• How does management validate the type and volume of cyber-attacks?
  • Does the organization have a comprehensive cyber incident response and recovery plan? Does it involve all key stakeholders—both internal and external? Does it include a business disaster recovery communication process?
  • How does an incident response and recovery plan fit into the overall cybersecurity strategy?
  • Is the board’s response role clearly defined?
  • Is the cyber incident response reviewed and rehearsed at least annually? Do rehearsals include cyber incident exercises?
  • Is there a culture of cyber awareness and reporting at all levels of the company?
  • Is the company adequately insured and is coverage reviewed at least annually?

Cybersecurity education

  • How does the board remain current on cybersecurity developments in the market and the regulatory environment?
  • Currently, how does the board evaluate directors' knowledge of the current cyber environment and cybersecurity issues impacting their organizations?
  • Do boards currently have the skill sets necessary to adequately oversee cybersecurity? How is the board identifying and evaluating the necessary director skills and experience in this area?
  • Are directors provided with educational opportunities in this area?
  • Is regular cybersecurity education provided to the entire organization?

Cybersecurity disclosure

  • Has oversight of cybersecurity reporting been defined for management and the board?
  • Are company policies and procedures to identify and manage cybersecurity risk, management’s role in implementing cybersecurity policies and procedures, board of directors’ cybersecurity expertise and its oversight of cybersecurity risk, being included within the financial statement and proxy disclosures?
  • Does the company have a mechanism for timely reporting of material cybersecurity incidents?
  • Have updates about previously reported material cybersecurity threats and incidents been included in the financial statements?

If you have any questions about cybersecurity programs, communicating with your board about cybersecurity, or have a specific question about your company or organization, please contact our IT security experts. We're here to help.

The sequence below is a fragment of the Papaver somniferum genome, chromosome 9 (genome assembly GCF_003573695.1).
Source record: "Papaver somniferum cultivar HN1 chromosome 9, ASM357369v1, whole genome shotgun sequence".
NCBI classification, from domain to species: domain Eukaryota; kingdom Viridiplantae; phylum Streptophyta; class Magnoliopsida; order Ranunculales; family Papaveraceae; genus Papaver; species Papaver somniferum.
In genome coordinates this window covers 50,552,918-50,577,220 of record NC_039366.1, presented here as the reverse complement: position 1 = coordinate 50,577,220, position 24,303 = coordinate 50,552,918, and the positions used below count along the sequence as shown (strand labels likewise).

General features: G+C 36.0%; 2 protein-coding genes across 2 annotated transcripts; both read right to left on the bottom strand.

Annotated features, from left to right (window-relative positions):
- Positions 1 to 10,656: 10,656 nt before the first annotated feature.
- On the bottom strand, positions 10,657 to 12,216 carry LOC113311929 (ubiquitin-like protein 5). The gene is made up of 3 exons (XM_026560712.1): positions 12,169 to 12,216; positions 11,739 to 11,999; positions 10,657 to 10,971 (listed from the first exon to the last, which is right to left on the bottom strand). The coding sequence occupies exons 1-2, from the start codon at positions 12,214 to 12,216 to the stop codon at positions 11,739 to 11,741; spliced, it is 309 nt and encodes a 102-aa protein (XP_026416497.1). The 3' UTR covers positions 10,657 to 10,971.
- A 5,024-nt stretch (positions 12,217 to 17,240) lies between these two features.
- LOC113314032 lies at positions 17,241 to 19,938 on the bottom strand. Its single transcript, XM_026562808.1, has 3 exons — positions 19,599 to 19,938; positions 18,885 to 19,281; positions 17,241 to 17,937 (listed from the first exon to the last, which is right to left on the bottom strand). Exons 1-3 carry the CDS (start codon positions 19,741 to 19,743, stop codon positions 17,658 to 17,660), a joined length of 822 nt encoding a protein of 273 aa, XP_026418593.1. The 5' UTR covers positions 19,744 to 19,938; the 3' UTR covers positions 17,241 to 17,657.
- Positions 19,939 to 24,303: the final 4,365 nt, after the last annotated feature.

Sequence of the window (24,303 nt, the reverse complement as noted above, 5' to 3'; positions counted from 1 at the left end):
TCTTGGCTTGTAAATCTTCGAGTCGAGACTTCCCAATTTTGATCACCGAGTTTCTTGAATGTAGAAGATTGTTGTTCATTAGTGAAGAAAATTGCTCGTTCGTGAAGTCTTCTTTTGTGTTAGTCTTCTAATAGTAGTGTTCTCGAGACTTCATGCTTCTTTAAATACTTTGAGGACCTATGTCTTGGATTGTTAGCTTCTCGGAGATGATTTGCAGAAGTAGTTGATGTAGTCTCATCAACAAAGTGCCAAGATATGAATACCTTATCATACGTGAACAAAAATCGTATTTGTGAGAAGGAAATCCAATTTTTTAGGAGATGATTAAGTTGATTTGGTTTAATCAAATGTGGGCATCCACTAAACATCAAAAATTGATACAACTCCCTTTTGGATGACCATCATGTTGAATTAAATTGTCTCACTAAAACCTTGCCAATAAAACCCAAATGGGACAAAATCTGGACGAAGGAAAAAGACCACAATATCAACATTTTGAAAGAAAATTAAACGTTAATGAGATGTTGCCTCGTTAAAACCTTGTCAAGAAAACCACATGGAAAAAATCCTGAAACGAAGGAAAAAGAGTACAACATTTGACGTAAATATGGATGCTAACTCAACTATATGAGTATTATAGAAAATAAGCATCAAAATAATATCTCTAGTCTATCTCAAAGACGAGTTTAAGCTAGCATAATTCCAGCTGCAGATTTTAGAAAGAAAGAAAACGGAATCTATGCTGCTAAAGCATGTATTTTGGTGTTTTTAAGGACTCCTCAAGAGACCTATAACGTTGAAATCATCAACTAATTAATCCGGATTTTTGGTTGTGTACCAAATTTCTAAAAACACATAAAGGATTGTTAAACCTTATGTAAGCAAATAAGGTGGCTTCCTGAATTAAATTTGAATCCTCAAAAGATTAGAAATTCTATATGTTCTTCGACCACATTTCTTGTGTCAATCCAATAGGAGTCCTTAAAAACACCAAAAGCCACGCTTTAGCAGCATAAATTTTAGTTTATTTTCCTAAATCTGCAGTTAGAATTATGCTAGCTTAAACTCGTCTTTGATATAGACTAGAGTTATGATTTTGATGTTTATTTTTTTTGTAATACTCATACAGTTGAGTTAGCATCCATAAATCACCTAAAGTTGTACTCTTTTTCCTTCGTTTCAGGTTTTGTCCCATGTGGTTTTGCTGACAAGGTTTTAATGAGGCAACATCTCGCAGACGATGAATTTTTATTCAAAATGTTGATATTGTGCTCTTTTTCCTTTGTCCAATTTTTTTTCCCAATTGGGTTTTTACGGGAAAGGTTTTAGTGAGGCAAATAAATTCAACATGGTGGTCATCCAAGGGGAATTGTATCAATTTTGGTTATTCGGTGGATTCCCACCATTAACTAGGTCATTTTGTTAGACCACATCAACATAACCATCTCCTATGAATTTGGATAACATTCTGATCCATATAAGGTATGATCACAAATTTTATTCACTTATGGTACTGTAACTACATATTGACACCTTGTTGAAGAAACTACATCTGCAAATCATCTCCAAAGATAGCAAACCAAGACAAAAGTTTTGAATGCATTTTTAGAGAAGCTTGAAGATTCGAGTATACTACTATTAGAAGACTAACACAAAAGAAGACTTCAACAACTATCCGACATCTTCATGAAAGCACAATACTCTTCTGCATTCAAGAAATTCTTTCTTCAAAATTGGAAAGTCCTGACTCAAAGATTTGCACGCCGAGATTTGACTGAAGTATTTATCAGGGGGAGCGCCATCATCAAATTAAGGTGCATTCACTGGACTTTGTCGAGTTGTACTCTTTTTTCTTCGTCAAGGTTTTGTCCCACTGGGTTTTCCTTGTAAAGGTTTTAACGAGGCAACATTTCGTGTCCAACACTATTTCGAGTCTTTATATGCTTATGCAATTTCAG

Article
Board oversight of cybersecurity: Questions to ask

Thanks to a little-known law, eligible Massachusetts taxpayers will receive a tax credit in the form of a refund this fall—just in time for holiday shopping. Chapter 62F of the Massachusetts General Laws, a voter passed initiative from 1986, states that if state tax revenue collections exceed a cap tied to wage and salary growth, the surplus must be returned to the taxpayers. This tax credit was only triggered once before – 35 years ago.

According to the Mass.gov website, in Fiscal Year 2022, state tax revenues exceeded the cap by $2.941 billion—the sum of which will be returned to taxpayers by check or direct deposit in the coming months.

Governor Baker stated that a preliminary estimate of the refunds will be approximately 13% of the taxpayer’s personal income tax liability in 2021, though they will update that estimate in late October, once all 2021 tax returns have been filed.

More details on the tax refund:

  • Taxpayers, both resident and non-resident, who have filed a 2021 state tax return on or before September 15, 2023, are eligible for the refund.
  • The expected time frame for the issuance of refunds is expected to begin November 2022.
  • Individual refunds may be reduced by refund intercepts, such as unpaid child support or unpaid tax liability.
  • Massachusetts taxpayers can use this online refund estimator to calculate their estimated refund using information from their 2021 tax returns.

If you have questions, please contact a member of our state and local tax team.

Article
Chapter 62F law to give Massachusetts taxpayers a bonus refund

Read this if you are responsible for cybersecurity at your organization.

Cybersecurity threats aren’t just increasing in number—they’re also becoming more dangerous and expensive. Cyberattacks affect organizations around the globe, but the most expensive attacks occur in the US, where the average cost of a data breach is $9.44 million, according to IBM’s 2022 Cost of a Data Breach Report. The same report shows that the cost of a breach is $10.10 million in the healthcare industry, $5.97 million in the financial industry, $5.01 million in the pharmaceuticals industry, and $4.97 million in the technology industry.